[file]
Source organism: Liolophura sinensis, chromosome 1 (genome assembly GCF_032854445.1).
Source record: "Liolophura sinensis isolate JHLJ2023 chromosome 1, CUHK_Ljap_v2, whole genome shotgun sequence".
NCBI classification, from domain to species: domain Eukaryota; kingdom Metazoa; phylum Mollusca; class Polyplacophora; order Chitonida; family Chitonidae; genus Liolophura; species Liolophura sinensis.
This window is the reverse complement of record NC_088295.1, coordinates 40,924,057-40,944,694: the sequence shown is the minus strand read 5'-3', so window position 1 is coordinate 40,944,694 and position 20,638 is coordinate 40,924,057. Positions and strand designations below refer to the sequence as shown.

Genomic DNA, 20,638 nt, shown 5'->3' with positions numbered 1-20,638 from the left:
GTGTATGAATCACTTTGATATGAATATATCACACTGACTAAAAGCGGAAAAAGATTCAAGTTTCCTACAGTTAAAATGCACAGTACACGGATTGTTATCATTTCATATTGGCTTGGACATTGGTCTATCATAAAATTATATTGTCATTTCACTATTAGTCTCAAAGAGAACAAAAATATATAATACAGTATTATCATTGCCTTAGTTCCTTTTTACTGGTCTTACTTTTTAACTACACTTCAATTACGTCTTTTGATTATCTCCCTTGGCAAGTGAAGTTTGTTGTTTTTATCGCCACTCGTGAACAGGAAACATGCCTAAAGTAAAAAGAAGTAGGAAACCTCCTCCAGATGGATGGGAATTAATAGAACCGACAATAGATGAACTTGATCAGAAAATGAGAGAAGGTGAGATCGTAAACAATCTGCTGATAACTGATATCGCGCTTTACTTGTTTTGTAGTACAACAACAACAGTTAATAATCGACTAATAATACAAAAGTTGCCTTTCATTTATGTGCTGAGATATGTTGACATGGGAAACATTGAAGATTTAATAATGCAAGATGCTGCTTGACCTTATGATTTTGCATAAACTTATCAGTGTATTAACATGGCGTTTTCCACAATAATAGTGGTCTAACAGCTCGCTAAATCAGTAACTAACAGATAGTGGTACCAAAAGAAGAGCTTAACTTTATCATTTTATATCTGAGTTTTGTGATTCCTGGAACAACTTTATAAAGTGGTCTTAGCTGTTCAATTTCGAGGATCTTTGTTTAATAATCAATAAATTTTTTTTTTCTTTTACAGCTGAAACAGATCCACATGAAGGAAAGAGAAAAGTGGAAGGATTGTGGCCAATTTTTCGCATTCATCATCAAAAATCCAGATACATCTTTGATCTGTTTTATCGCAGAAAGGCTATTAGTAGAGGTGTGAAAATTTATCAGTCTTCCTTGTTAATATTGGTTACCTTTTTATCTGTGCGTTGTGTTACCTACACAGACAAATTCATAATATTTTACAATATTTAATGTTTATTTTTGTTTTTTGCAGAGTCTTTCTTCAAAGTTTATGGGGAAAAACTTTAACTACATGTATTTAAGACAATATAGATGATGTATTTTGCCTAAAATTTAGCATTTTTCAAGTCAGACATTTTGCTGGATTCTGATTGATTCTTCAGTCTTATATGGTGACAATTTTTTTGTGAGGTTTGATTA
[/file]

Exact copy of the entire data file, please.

Source organism: Liolophura sinensis, chromosome 1 (genome assembly GCF_032854445.1).
Source record: "Liolophura sinensis isolate JHLJ2023 chromosome 1, CUHK_Ljap_v2, whole genome shotgun sequence".
NCBI classification, from domain to species: domain Eukaryota; kingdom Metazoa; phylum Mollusca; class Polyplacophora; order Chitonida; family Chitonidae; genus Liolophura; species Liolophura sinensis.
This window is the reverse complement of record NC_088295.1, coordinates 40,924,057-40,944,694: the sequence shown is the minus strand read 5'-3', so window position 1 is coordinate 40,944,694 and position 20,638 is coordinate 40,924,057. Positions and strand designations below refer to the sequence as shown.

Genomic DNA, 20,638 nt, shown 5'->3' with positions numbered 1-20,638 from the left:
GTGTATGAATCACTTTGATATGAATATATCACACTGACTAAAAGCGGAAAAAGATTCAAGTTTCCTACAGTTAAAATGCACAGTACACGGATTGTTATCATTTCATATTGGCTTGGACATTGGTCTATCATAAAATTATATTGTCATTTCACTATTAGTCTCAAAGAGAACAAAAATATATAATACAGTATTATCATTGCCTTAGTTCCTTTTTACTGGTCTTACTTTTTAACTACACTTCAATTACGTCTTTTGATTATCTCCCTTGGCAAGTGAAGTTTGTTGTTTTTATCGCCACTCGTGAACAGGAAACATGCCTAAAGTAAAAAGAAGTAGGAAACCTCCTCCAGATGGATGGGAATTAATAGAACCGACAATAGATGAACTTGATCAGAAAATGAGAGAAGGTGAGATCGTAAACAATCTGCTGATAACTGATATCGCGCTTTACTTGTTTTGTAGTACAACAACAACAGTTAATAATCGACTAATAATACAAAAGTTGCCTTTCATTTATGTGCTGAGATATGTTGACATGGGAAACATTGAAGATTTAATAATGCAAGATGCTGCTTGACCTTATGATTTTGCATAAACTTATCAGTGTATTAACATGGCGTTTTCCACAATAATAGTGGTCTAACAGCTCGCTAAATCAGTAACTAACAGATAGTGGTACCAAAAGAAGAGCTTAACTTTATCATTTTATATCTGAGTTTTGTGATTCCTGGAACAACTTTATAAAGTGGTCTTAGCTGTTCAATTTCGAGGATCTTTGTTTAATAATCAATAAATTTTTTTTTTCTTTTACAGCTGAAACAGATCCACATGAAGGAAAGAGAAAAGTGGAAGGATTGTGGCCAATTTTTCGCATTCATCATCAAAAATCCAGATACATCTTTGATCTGTTTTATCGCAGAAAGGCTATTAGTAGAGGTGTGAAAATTTATCAGTCTTCCTTGTTAATATTGGTTACCTTTTTATCTGTGCGTTGTGTTACCTACACAGACAAATTCATAATATTTTACAATATTTAATGTTTATTTTTGTTTTTTGCAGAGTCTTTCTTCAAAGTTTATGGGGAAAAACTTTAACTACATGTATTTAAGACAATATAGATGATGTATTTTGCCTAAAATTTAGCATTTTTCAAGTCAGACATTTTGCTGGATTCTGATTGATTCTTCAGTCTTATATGGTGACAATTTTTTTGTGAGGTTTGATTA